Zombie ants: jungle of the living dead
Deep in the jungle, an ant begins to act strangely. It walks away from its colony and up a tree, biting down on a leaf’s vein. The ant stays there until it dies. And nothing happens for a while, but then a fungus sprouts out of the base of its head. Long and thin, the fungus grows into a macabre leash. Once it’s good and ready, the fungus rains spores down onto ants below, infecting them. And so the cycle of zombie ants continues.
The one where the ant gets turned into a zombie
If this were a movie, we’d jump back to the beginning of the story: we’d see a spore growing vertically out of the ground, waiting until it catches on an ant that just happens to be walking by. Then it blows a hole in the ant’s exoskeleton. Using enzymes and a lot of pressure, the fungus breaks into the ant, kind of like a safe-breaking team in a heist movie.
The fungus is called Ophiocordyceps; it’s a parasite that uses zombie ants to do its bidding. At this point, the fungus is branching out inside the ant, using its string-like hyphae. It becomes a network within the insect, feeding off its host. The ant has no closed circulatory system, so its fluids sort of slosh about in its body. This makes it easy for the fungus to get around.
Ophiocordyceps makes its way to the ant’s brain but then stops. The fungus encircles the brain but doesn’t interfere with it. There’s more important business elsewhere. And besides, the brain must be intact to ensure the ant can still function. Moving on, the fungus breaks into the ant’s muscle cells.
For three weeks, the fungus grows inside the ant. Its victim acts normally and no one suspects a thing. Normally, ants quickly remove sick individuals from their colony because one infected ant threatens the entire family. In a way, the ants act like an immune system for the colony as a whole. But Ophiocordyceps gets around this. It doesn’t change the ant’s behavior or smell — at first. Once the ant is out of sight from its colony, the horror begins.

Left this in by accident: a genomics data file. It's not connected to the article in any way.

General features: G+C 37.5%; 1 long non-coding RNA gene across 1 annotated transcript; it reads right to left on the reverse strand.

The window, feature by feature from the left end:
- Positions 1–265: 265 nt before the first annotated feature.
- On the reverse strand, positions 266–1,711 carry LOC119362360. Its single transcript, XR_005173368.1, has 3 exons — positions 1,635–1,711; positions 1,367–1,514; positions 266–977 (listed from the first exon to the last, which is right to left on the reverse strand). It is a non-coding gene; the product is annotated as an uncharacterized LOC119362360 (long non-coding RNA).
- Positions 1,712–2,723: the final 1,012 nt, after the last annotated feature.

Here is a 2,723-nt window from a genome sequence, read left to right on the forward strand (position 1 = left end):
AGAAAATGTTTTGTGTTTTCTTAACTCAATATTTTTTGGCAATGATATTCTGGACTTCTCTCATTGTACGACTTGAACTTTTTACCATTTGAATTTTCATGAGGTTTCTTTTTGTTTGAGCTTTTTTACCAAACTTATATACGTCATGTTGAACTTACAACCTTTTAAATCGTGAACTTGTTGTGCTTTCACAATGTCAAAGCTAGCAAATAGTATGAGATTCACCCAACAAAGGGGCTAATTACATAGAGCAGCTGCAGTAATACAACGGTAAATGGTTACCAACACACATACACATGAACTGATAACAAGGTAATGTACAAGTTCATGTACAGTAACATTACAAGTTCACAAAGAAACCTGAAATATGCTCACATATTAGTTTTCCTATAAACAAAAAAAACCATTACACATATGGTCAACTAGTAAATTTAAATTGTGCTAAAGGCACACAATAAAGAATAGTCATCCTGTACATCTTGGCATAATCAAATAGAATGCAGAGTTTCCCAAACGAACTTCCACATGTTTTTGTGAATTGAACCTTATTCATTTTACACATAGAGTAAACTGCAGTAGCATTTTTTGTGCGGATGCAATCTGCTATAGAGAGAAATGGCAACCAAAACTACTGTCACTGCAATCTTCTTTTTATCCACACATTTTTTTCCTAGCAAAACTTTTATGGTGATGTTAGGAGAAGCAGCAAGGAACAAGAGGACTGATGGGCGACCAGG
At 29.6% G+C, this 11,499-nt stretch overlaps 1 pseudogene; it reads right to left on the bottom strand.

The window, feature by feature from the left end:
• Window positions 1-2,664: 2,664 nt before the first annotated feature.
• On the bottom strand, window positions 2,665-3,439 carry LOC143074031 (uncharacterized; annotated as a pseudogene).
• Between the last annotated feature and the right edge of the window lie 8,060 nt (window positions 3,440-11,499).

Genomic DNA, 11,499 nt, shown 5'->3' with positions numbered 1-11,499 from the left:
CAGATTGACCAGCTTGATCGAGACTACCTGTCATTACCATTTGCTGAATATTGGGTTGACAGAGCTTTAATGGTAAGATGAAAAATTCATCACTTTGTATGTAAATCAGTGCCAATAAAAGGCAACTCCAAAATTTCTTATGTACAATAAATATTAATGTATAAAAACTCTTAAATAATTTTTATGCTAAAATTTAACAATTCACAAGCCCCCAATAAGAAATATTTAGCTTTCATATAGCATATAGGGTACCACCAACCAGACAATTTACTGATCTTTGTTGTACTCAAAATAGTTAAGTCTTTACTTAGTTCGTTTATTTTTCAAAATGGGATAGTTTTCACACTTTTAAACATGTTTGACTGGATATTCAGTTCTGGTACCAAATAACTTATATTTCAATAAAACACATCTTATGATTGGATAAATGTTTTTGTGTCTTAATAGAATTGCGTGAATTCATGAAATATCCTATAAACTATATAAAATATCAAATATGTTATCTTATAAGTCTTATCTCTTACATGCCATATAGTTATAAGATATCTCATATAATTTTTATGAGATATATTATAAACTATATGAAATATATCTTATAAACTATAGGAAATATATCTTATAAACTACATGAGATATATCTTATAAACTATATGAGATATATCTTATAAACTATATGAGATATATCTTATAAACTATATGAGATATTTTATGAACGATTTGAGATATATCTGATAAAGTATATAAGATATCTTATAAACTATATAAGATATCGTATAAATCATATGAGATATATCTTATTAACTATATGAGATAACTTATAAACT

The fungus takes control of the ant’s muscles, moving its puppet jerkily up a tree. By stopping the flow of calcium between the muscle cells, the fungus has essentially given the ant a case of rigor mortis. Ophiocordyceps has created a zombie ant minion.
Finally, the zombie ant bites down on a leaf (or a twig, depending on where this is happening) and dies six hours later.
Parasitic mind control isn’t just for the movies
While the “mind-control” technique appears to actually be muscle manipulation, Ophiocordyceps may be affecting the ants’ brains after all. The parasitic fungus is very closely related to another fungus — the one used to make the hallucinogenic drug LSD. When scientists dissected parasitized ant brains, they found tons of alkaloids inside. These are organic compounds that have various effects on animals and humans. For example, morphine and nicotine are both alkaloids. The opium poppy and the ergot fungus (the one LSD was made from) both have about 30 different alkaloid kinds in them. However, it’s unclear what the alkaloids are doing in the ant brains. The fungus appears to be heavily drugging its ant victims.
As miraculous of a story this is, it isn’t the only case of mind control in the animal kingdom. There are parasitoid wasps that command spiders to make webs for their young, barnacles that turn crabs into barren barnacle nannies, and worms that force crickets to drown themselves. It’s a ruthless world out there.